For the more mature crowd, the park’s walking path and exercise stations offer a change of pace from the beach across the street -- not that you can see the beach, as it is obscured by this strip’s expansive condominiums. On the other hand, the vertical views of the condominiums impress, especially on a clear day.
In stark contrast to the towers of white and blue are the two human-scale sculptures along Collins Avenue: One features three tiny tots in bronze playing ring-around-the-rosie, while the other, unnamed modern piece is a purple zigzag that creates the optical illusion of three floating cartons. They seem to be asking, “Why not here?”
Town Center Park opened in 2005, replacing a strip mall (that seems to be a theme in Sunny Isles Beach), and today serves small children best of all. A wide, square lawn is large enough for tossing Frisbees and kicking soccer balls. The main playground near the entrance has a pavilion where parents can rest in the shade while their kids tumble around on the gleaming playground equipment. Yes, children, you are free to squeal.
But the biggest draw of all may be the addition in 2011 of a skate park. Tucked away in the main section’s northwest corner, the skate park charges an entrance fee. For residents it’s $2 on weekdays and $5 on weekends; for visitors, $4 and $7, respectively.
To a nonskater like myself, it looks “cool,” but not necessarily intimidating, as the tallest point seems no higher than a few feet. The unmarked concrete structure is somewhat larger than a basketball court, and it has steps, railings, and a curved wall in the back with a ramp. Shining in the sun, the smooth concrete wall resembles aluminum.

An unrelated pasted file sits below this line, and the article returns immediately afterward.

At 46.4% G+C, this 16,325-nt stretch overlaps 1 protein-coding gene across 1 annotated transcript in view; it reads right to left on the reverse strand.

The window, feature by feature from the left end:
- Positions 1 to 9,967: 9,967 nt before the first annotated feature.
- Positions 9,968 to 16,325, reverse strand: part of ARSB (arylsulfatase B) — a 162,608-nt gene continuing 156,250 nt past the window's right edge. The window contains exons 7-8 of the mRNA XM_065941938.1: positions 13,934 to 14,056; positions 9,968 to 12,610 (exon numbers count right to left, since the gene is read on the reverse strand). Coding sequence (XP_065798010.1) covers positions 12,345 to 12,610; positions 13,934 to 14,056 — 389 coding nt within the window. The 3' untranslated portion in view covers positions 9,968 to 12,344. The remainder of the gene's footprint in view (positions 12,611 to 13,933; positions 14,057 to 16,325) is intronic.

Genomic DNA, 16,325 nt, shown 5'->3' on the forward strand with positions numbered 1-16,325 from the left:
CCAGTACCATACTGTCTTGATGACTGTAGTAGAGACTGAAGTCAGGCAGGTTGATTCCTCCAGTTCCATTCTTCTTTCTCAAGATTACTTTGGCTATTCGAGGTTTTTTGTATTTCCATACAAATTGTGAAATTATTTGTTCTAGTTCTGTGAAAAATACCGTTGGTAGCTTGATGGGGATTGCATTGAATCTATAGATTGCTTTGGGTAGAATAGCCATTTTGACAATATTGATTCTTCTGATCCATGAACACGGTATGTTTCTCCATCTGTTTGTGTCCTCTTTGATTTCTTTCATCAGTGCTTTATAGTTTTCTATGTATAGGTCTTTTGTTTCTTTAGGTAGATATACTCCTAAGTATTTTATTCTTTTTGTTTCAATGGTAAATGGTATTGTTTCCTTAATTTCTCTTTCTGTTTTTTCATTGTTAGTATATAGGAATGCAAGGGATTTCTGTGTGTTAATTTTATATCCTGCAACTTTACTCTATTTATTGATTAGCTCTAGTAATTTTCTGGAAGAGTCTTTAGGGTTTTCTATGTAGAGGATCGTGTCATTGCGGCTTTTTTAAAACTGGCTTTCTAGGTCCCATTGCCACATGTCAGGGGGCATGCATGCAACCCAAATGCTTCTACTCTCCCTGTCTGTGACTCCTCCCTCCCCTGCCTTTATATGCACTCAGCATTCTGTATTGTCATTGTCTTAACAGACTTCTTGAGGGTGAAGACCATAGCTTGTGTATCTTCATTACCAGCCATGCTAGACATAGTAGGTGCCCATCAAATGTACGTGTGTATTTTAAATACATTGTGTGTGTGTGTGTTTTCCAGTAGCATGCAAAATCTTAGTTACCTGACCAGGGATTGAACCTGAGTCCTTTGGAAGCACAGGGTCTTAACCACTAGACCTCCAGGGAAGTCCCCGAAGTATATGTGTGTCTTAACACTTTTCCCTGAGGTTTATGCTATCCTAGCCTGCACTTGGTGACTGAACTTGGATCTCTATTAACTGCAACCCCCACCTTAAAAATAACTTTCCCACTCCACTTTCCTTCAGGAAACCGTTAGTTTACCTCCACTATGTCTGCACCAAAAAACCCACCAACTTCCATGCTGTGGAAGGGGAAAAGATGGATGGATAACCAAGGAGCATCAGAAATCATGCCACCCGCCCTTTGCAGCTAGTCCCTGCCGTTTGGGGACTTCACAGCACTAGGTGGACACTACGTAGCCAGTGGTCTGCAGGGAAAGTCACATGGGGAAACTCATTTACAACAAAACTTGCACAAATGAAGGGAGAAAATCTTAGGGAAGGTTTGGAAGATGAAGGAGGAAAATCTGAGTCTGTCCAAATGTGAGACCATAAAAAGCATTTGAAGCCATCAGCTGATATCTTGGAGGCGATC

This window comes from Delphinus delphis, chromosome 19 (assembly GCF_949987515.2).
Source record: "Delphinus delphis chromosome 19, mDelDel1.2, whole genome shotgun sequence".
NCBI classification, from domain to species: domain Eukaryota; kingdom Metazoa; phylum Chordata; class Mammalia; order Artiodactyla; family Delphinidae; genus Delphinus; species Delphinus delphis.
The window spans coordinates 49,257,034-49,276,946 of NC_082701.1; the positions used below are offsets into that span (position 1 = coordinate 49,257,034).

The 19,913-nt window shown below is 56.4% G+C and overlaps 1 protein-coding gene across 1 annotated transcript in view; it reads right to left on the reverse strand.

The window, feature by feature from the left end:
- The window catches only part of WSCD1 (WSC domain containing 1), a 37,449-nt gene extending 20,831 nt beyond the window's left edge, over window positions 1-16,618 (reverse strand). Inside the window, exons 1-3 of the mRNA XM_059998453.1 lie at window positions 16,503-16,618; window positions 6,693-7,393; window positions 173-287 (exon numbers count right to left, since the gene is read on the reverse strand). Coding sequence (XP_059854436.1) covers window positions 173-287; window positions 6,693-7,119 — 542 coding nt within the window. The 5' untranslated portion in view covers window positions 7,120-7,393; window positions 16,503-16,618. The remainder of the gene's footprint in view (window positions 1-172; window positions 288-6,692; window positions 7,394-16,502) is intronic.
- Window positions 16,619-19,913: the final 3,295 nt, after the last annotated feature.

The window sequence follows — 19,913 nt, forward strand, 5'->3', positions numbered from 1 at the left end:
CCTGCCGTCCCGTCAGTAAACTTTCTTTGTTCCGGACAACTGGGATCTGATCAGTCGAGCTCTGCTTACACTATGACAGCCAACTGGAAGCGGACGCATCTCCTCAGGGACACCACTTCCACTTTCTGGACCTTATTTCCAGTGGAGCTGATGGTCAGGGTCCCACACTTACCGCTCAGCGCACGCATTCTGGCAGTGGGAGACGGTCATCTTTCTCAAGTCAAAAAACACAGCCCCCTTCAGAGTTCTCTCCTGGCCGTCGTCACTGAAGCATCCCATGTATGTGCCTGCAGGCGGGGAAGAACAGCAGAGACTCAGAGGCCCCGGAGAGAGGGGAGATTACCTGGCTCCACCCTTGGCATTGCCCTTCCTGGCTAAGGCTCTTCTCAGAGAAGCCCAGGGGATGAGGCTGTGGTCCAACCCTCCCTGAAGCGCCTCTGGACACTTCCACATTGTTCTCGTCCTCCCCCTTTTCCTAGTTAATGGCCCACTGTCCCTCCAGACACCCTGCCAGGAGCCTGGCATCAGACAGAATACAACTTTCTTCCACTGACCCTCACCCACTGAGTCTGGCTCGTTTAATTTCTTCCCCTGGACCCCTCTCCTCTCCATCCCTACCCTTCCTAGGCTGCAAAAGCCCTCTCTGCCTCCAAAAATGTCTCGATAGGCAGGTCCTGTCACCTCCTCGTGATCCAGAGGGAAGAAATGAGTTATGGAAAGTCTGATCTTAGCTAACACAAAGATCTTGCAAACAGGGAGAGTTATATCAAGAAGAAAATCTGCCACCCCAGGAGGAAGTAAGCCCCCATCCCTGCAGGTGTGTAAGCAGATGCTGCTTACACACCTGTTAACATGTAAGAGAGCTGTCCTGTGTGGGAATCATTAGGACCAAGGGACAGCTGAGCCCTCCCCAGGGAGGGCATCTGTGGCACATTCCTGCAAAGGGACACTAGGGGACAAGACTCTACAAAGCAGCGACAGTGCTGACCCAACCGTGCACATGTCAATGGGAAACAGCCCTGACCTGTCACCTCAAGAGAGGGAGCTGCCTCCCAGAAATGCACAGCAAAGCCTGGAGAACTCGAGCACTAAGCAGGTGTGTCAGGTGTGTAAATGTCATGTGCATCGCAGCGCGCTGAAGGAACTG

Opening times for the skate park vary (after 3:00 p.m. on school days), and it closes daily at 7:00 p.m. Waivers and helmets are required, and helmets and skateboards can be rented onsite from Sugar’s Drop Shop. (Note to skate boys and girls: Wheels are not allowed in the rest of the park, so you will have to carry your skateboard until you reach the designated entrance.)
Town Center Park has signs at the main entrance explaining its many rules. “Park in marked stalls only.” “No skates. No skateboards. No bicycles.” “Lightning Warning.” “No rough or injurious activity.” “No fires, cooking, or tents.” “Thou shalt not sue.” (I made up that last one.)
Two conveniences also make this park noteworthy: bathrooms and free parking. Many signs warn visitors by car to visit the park only; if you wander across the street to eat at Epicure or head over to the beach, you are inviting the tow truck.
Town Center Park is clean, pleasant, and kid-friendly. There are plenty of benches, but no tables. Its fitness stations dispense witty advice, such as: “A positive attitude may not solve all of your problems, but it will annoy enough people to make it worth the effort.”
The park’s mixture of elements creates a little something for everyone. It seems to be singing, “I’m a little bit swampy, I’m a little bit upper class.”
Volume 13, Issue 1, March 2015
Art and science collaborate in “anthropoScene”